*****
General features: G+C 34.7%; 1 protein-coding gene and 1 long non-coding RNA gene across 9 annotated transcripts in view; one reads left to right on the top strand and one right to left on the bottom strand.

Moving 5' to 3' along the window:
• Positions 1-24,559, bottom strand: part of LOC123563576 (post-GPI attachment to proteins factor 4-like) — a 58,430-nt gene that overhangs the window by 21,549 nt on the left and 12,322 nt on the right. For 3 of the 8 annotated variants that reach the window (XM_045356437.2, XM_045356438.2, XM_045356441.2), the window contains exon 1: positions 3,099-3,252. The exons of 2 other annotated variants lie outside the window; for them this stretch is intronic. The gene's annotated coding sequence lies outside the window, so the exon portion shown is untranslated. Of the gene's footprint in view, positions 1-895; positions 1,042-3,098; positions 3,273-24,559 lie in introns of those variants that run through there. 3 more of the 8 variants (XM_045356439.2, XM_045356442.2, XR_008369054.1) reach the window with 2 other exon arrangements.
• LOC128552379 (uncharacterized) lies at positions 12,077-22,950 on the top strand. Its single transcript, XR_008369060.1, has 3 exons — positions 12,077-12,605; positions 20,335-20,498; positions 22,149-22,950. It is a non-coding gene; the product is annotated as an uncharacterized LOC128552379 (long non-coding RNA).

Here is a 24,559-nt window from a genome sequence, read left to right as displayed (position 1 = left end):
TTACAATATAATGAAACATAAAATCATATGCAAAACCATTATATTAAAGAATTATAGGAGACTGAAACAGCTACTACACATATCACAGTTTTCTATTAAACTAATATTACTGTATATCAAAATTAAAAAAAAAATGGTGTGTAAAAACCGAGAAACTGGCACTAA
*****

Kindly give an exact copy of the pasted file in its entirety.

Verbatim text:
General features: G+C 34.7%; 1 protein-coding gene and 1 long non-coding RNA gene across 9 annotated transcripts in view; one reads left to right on the top strand and one right to left on the bottom strand.

Moving 5' to 3' along the window:
• Positions 1-24,559, bottom strand: part of LOC123563576 (post-GPI attachment to proteins factor 4-like) — a 58,430-nt gene that overhangs the window by 21,549 nt on the left and 12,322 nt on the right. For 3 of the 8 annotated variants that reach the window (XM_045356437.2, XM_045356438.2, XM_045356441.2), the window contains exon 1: positions 3,099-3,252. The exons of 2 other annotated variants lie outside the window; for them this stretch is intronic. The gene's annotated coding sequence lies outside the window, so the exon portion shown is untranslated. Of the gene's footprint in view, positions 1-895; positions 1,042-3,098; positions 3,273-24,559 lie in introns of those variants that run through there. 3 more of the 8 variants (XM_045356439.2, XM_045356442.2, XR_008369054.1) reach the window with 2 other exon arrangements.
• LOC128552379 (uncharacterized) lies at positions 12,077-22,950 on the top strand. Its single transcript, XR_008369060.1, has 3 exons — positions 12,077-12,605; positions 20,335-20,498; positions 22,149-22,950. It is a non-coding gene; the product is annotated as an uncharacterized LOC128552379 (long non-coding RNA).

Here is a 24,559-nt window from a genome sequence, read left to right as displayed (position 1 = left end):
TTACAATATAATGAAACATAAAATCATATGCAAAACCATTATATTAAAGAATTATAGGAGACTGAAACAGCTACTACACATATCACAGTTTTCTATTAAACTAATATTACTGTATATCAAAATTAAAAAAAAAATGGTGTGTAAAAACCGAGAAACTGGCACTAA